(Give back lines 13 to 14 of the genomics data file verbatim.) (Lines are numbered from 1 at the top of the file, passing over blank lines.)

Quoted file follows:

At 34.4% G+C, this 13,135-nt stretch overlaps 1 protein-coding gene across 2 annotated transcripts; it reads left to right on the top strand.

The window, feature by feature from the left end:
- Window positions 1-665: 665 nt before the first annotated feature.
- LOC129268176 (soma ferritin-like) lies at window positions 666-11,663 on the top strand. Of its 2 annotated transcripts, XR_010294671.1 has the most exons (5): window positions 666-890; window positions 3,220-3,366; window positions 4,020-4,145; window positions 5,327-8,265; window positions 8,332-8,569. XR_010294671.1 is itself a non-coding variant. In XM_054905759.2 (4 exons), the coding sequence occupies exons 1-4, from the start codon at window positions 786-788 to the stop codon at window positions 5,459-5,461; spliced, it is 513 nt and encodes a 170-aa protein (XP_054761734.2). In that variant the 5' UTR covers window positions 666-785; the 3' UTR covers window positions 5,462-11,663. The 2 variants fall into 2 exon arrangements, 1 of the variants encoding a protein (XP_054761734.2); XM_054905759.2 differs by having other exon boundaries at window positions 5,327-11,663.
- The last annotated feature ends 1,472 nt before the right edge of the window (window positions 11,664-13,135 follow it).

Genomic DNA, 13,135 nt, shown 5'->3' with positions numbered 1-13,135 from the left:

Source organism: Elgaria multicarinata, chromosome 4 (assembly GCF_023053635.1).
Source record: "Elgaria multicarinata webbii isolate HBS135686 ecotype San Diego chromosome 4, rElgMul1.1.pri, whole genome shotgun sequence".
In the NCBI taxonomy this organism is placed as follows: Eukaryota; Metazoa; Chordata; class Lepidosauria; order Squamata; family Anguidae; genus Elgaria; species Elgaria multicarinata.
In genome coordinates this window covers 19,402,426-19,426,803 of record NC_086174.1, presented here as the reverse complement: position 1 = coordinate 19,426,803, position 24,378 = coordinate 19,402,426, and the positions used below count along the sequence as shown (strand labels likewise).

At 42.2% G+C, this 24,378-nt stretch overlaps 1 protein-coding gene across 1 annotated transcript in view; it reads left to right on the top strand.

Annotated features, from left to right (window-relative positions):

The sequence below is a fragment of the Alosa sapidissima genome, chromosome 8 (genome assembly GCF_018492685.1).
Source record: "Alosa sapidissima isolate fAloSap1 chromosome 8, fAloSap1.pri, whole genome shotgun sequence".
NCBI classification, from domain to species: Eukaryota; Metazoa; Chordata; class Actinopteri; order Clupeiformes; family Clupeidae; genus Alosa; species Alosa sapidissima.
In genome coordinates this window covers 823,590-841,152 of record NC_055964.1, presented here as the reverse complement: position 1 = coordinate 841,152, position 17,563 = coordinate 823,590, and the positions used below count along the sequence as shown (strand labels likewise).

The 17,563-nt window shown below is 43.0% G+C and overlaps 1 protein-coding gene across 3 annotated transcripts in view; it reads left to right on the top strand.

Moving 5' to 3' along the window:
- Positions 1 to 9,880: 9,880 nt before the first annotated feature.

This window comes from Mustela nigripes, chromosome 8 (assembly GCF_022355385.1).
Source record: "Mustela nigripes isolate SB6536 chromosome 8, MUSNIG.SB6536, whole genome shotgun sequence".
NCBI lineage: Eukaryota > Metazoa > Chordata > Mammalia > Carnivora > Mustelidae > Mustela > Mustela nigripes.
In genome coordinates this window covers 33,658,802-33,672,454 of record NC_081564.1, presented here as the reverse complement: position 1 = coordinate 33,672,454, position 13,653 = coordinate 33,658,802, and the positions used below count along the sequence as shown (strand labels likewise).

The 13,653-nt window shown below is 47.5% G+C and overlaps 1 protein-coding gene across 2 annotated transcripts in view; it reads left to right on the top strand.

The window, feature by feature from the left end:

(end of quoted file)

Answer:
The sequence below is a fragment of the Alosa sapidissima genome, chromosome 8 (genome assembly GCF_018492685.1).
Source record: "Alosa sapidissima isolate fAloSap1 chromosome 8, fAloSap1.pri, whole genome shotgun sequence".